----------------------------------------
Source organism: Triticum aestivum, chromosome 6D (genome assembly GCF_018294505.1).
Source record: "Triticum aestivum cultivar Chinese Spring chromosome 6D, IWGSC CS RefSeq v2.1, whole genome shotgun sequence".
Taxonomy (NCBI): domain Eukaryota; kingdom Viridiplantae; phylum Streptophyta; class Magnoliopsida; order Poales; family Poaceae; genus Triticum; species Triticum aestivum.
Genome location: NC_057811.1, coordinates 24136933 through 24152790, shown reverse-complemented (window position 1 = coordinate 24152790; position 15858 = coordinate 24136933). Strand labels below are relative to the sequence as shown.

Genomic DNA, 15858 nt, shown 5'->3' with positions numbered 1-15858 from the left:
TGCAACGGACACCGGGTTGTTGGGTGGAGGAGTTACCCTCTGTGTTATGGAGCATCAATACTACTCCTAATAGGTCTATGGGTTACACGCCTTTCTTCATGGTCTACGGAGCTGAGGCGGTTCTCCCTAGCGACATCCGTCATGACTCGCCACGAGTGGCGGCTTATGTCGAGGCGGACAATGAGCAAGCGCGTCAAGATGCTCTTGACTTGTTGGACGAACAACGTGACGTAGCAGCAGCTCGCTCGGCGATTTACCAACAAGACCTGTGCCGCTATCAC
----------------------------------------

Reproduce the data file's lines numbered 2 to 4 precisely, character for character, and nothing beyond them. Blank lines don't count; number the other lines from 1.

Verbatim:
Source record: "Triticum aestivum cultivar Chinese Spring chromosome 6D, IWGSC CS RefSeq v2.1, whole genome shotgun sequence".
Taxonomy (NCBI): domain Eukaryota; kingdom Viridiplantae; phylum Streptophyta; class Magnoliopsida; order Poales; family Poaceae; genus Triticum; species Triticum aestivum.
Genome location: NC_057811.1, coordinates 24136933 through 24152790, shown reverse-complemented (window position 1 = coordinate 24152790; position 15858 = coordinate 24136933). Strand labels below are relative to the sequence as shown.